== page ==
Hitachi collaborates on displays
Hitachi Ltd. (Tokyo, Japan) has signed an agreement with Texas Instruments (TI; Dallas, TX) in which Hitachi will use TI Digital Light Processing (DLP) technology to develop an all-digital, rear-projection high-definition television (HDTV). Integral to the DLP technology is TI's array of digital micromirrors fabricated on silicon and currently commercially available in image projectors. As part of the agreement, TI will tailor its technology to HDTV requirements. The Hitachi television is slated to be introduced to US and Japanese markets in the second half of 2000. In addition, Hitachi and Fujitsu Ltd. (Tokyo, Japan) plan a 50-50 joint venture to speed up the development of plasma flat-panel displays. The new firm, Fujitsu Hitachi Plasma Display Ltd., will start operation in July with u20 billion ($165 million) in capital.
UDT Sensors to absorb semiconductor production
OSI Systems (Hawthorne, CA), owner of UDT Sensors, is integrating production facilities to increase net earnings. The company announced third-quarter revenues of $24.6 million and net income of $0.08 per share before nonrecurring restructuring costs. Silicon Microstructures, a recent acquisition of OSI Systems and a maker of silicon pressure sensors, is shifting its semiconductor production to UDT Sensors' Hawthorne plant. "[The integration] is taking us longer than originally anticipated," says Deepak Chopra, OSI's chairman and chief executive officer, noting that the intent is to complete the integration within a "short period."
University of Stuttgart accepts Sopra system
A single-area excimer-laser crystallization (SAELC) system developed by Sopra (Bois-Colombes, France) has been installed and accepted at the Laboratory for Flat-Panel Display Technology at the University of Stuttgart (Stuttgart, Germany). The system crystallizes a 68 u 28-mm area of amorphous silicon into polycrystalline silicon in one shot. The installation is part of the European Union Semiconductor Equipment Assessment project. Goals of the project include demonstrating increased throughput of silicon-display substrates and uptime of the laser. Potential end users of the SAELC system will be invited to evaluate it using their own substrates and personnel.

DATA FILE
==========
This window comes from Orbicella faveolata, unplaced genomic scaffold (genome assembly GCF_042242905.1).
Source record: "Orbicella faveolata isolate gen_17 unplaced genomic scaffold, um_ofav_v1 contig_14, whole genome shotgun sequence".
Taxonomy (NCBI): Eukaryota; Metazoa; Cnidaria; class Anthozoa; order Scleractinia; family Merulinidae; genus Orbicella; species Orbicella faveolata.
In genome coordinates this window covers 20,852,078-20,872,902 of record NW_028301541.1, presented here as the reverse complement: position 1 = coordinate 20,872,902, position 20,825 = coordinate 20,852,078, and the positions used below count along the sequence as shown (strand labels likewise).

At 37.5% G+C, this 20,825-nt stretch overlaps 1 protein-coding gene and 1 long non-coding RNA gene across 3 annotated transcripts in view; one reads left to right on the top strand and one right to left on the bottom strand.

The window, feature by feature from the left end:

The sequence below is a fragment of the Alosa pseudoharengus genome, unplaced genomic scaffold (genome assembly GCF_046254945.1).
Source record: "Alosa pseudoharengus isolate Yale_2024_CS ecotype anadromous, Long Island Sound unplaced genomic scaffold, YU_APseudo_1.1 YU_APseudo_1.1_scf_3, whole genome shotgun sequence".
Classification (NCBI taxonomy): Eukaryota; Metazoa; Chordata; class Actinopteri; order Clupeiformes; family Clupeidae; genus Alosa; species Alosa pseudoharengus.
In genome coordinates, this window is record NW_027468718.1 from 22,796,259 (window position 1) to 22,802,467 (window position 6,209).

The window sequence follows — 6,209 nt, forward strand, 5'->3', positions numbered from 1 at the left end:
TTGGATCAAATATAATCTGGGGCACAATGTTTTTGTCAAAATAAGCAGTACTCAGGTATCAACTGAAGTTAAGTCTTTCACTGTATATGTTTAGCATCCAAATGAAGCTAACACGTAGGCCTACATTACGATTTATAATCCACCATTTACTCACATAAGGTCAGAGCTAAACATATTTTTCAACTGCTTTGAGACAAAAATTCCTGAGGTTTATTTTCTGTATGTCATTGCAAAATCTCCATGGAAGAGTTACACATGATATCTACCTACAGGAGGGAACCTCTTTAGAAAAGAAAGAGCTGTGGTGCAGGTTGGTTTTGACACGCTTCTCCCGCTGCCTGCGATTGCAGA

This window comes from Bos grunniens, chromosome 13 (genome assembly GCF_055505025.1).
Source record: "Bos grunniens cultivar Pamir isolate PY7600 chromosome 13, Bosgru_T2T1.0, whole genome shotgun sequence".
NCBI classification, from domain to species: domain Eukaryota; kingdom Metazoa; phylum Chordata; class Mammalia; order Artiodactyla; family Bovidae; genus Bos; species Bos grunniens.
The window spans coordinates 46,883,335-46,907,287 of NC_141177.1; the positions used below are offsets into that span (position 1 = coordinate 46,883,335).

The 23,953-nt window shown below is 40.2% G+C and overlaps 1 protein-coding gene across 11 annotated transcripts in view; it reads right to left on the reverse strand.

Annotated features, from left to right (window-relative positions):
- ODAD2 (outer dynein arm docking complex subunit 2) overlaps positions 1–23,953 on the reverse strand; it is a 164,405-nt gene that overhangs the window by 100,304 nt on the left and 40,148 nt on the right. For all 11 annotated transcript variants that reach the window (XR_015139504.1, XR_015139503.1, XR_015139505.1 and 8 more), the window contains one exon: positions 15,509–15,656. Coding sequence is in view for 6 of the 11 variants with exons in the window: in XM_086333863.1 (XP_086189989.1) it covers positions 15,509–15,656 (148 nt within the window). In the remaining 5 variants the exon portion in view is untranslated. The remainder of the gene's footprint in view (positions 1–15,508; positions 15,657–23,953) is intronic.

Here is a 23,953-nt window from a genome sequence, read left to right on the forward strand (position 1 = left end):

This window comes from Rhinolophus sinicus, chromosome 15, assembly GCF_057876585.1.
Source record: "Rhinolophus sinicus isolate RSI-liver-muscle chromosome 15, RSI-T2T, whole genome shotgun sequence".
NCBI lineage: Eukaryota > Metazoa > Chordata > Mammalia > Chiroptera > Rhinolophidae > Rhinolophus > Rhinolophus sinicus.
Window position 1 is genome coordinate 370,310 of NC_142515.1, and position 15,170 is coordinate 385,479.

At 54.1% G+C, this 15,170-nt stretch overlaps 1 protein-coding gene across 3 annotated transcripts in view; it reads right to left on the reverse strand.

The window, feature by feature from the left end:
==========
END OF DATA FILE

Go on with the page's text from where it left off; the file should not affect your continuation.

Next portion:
Raytheon repairs missiles
Raytheon Co. (Lexington, MA) said it is repairing thousands of its Maverick missiles, according to a report appearing in the Wall Street Journal. Raytheon claims the antitank missiles are defective due to cryoengines that leak helium, damaging the missiles' infrared heat-seeking detectors. The company filed suit last August against Helix Technology Corp. (Mansfield, MA), the maker of the cryoengines, saying that more than 5000 missiles contained the faulty part. Raytheon is absorbing the cost of repairs. No defective Mavericks have been fired in the Yugoslavian conflict.
CDT and HP team to develop light-emerging polymers
Cambridge Display Technology Ltd. (CDT; Cambridge, England) and Hewlett-Packard Co. (HP; Palo Alto, CA) have joined forces to develop light-emitting polymers for consumer applications that include displays. The cross-licensing agreement will leverage HP's expertise in silicon and optoelectronics with CDT's controlling patents for light-emitting-polymer technology. CDT, a spin-off of Cambridge University (Cambridge, England), has licensing agreements with many key players and materials manufacturers in the organic display-development industry, including Philips Electronics BV (Eindhoven, Netherlands), Hoechst AG (Frankfurt, Germany), Seiko Epsom (Tokyo, Japan), and Uniax Corp. (Santa Barbara, CA).
Also in the news...
The board of directors of EG&G Inc. (Salem, MA) elected president and chief executive officer Gregory L. Summe to the additional position of chairman. . . . Rockwell Collins (Cedar Rapids, IA), a business unit of Rockwell (Costa Mesa, CA), will provide advanced flight-deck displays for the Boeing 767-400ER airplane. . . . In the first commercial application of its electronic ink technology, E Ink Corp. (Cambridge, MA) has placed a point-of-purchase sign in a J. C. Penney store in Marlboro, MA, with similar installations to follow in Dallas, TX, and Chicago, IL.